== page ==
To enjoy the full Mail & Guardian online experience: please upgrade your browser
27 Feb 2015 00:00
"Ngizwe" is a piece by Sonia Radebe of Johannesburg’s most established contemporary dance company, Moving Into Dance Mophatong (MIDM), and Jennifer Dallas from Canada. (Remofilwe Sebobe)
What does it take to compile, curate and nurture a contemporary dance festival in Johannesburg for 27 years? Probably more luck and courage than anything pragmatic.
Georgina Thomson, artistic director of the Dance Umbrella Festival, has demonstrated all of the above. And this year’s festival, which started on February 26 and runs until March 15, is arguably the finest it has been for several years.
The festival has been through the mill in terms of temperamental funding and it has weathered some identity crises.
But Dance Umbrella has been rethought. The nature of contemporary dance must reflect the ethos of its time. It’s a medium that can be unbelievably beautiful, as it can be deathly boring.
A festival of contemporary dance is notorious for being a “lucky-packet’”experience, particularly when there are new works emerging into the spotlight – you find yourself watching a mix of sweets and sours.
In Dance Umbrella’s reconstruction, the Stepping Stones aspect – a platform for new voices – has been scrapped.
Said Thomson: “It was a fringe in which various companies used to bring in young dancers; slowly it evolved into more of a community-focused thing, which is not a problem in itself. The problem arose over the past five years or so, when the same work kept coming back.”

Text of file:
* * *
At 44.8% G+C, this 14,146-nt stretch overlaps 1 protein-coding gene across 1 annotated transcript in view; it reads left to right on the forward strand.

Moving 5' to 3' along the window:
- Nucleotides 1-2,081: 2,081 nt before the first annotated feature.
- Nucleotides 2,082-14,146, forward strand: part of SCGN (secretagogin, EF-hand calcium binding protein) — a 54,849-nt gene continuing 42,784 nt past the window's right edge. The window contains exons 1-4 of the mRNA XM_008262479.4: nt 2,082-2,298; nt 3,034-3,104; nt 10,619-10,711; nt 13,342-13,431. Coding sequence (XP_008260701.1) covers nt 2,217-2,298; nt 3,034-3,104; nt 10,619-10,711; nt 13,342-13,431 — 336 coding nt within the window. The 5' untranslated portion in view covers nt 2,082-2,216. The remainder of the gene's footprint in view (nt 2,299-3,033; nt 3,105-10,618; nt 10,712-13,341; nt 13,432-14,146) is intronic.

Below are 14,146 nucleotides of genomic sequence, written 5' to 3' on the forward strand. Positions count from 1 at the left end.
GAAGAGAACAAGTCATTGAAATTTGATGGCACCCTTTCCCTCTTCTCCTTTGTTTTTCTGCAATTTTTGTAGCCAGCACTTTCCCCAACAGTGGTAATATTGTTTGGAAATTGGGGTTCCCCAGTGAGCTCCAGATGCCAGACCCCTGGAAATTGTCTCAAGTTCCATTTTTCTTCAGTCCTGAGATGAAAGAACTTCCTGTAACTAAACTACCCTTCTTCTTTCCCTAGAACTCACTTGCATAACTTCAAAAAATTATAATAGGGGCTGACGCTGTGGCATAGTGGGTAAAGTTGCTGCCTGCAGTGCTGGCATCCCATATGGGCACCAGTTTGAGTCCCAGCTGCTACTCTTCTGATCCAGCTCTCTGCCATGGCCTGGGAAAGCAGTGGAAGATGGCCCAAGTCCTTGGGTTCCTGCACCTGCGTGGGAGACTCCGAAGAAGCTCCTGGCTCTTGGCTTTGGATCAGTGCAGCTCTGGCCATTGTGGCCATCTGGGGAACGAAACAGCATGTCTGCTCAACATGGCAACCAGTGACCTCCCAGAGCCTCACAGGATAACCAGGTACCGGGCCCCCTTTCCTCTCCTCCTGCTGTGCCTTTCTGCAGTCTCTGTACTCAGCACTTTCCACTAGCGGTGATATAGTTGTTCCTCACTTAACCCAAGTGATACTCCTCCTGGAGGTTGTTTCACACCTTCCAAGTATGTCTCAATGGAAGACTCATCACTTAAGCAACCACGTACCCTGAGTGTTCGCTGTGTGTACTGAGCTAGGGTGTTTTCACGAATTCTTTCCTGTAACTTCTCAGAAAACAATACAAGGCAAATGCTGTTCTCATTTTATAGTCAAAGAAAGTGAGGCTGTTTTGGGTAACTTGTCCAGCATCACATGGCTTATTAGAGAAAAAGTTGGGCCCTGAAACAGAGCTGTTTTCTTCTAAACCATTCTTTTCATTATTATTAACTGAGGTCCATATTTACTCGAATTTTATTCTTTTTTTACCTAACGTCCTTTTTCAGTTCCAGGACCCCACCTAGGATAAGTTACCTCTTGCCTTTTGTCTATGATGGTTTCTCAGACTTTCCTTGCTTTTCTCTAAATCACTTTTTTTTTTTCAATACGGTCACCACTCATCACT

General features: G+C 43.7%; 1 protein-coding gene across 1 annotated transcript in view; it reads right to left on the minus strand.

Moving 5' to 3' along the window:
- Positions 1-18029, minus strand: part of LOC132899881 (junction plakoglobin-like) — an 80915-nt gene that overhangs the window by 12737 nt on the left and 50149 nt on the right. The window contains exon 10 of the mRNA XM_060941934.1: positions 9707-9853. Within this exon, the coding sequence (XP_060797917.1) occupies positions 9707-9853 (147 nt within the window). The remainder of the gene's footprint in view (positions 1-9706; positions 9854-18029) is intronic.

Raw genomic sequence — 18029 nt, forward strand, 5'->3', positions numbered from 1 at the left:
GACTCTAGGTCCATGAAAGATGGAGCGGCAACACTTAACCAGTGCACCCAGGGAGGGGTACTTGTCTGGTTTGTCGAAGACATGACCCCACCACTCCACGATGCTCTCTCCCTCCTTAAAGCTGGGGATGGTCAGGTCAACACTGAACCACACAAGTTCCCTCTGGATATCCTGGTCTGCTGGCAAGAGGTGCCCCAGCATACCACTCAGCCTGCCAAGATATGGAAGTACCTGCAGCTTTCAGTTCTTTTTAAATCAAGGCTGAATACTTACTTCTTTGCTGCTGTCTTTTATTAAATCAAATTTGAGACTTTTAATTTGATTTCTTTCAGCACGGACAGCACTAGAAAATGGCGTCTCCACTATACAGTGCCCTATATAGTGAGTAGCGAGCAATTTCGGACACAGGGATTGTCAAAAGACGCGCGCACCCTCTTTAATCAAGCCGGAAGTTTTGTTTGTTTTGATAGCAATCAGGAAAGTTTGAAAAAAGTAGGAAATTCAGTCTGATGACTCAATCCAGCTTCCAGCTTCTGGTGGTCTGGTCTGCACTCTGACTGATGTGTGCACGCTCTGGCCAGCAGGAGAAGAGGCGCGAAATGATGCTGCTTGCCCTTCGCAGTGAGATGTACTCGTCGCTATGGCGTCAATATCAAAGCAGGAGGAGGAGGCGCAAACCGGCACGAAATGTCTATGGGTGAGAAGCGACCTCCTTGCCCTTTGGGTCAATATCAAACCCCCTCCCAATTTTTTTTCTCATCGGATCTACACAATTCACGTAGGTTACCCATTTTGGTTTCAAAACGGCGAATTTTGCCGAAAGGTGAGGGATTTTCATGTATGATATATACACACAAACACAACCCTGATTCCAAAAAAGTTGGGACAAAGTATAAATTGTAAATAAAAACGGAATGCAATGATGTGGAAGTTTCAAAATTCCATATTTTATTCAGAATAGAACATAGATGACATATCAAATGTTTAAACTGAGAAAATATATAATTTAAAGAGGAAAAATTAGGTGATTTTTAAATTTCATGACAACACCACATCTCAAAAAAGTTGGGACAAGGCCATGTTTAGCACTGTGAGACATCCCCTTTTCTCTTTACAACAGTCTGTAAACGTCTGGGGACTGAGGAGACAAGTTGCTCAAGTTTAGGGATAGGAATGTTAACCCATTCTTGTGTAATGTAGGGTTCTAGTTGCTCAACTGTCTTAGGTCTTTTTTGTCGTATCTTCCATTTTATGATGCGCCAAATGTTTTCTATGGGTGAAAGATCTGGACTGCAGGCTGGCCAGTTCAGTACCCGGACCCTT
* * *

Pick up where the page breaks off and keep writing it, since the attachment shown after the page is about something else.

She realised that “these people are having fun. They love Stepping Stones but they don’t want to take their work to the next critical level, which is what Stepping Stones aimed at. So we’ve replaced it with Street Dance, a project comprising pantsula and hip-hop. Matthews Manamela, David April and Sifiso Kweyama have travelled all over the province auditioning groups.”
Looking through the programme, there are distinct themes. These didn’t form part of the initial commissioning agenda. Women choreographers predominate and there’s a confrontation with masculinity in a world that has loved and maltreated its women. These pieces promise to add to the discipline’s litany, and to the audience’s experience.
With only 17 works on its two-week programme, it’s a festival small enough to be manageable and big enough to offer rich diversity. But there are non-negotiable must-sees:
Aimed at tossing you hither and yon, the Dance Umbrella Festival is a highlight in Johannesburg’s diary. Its importance for the genre’s future is unequivocal.
Create Account | Lost Your Password?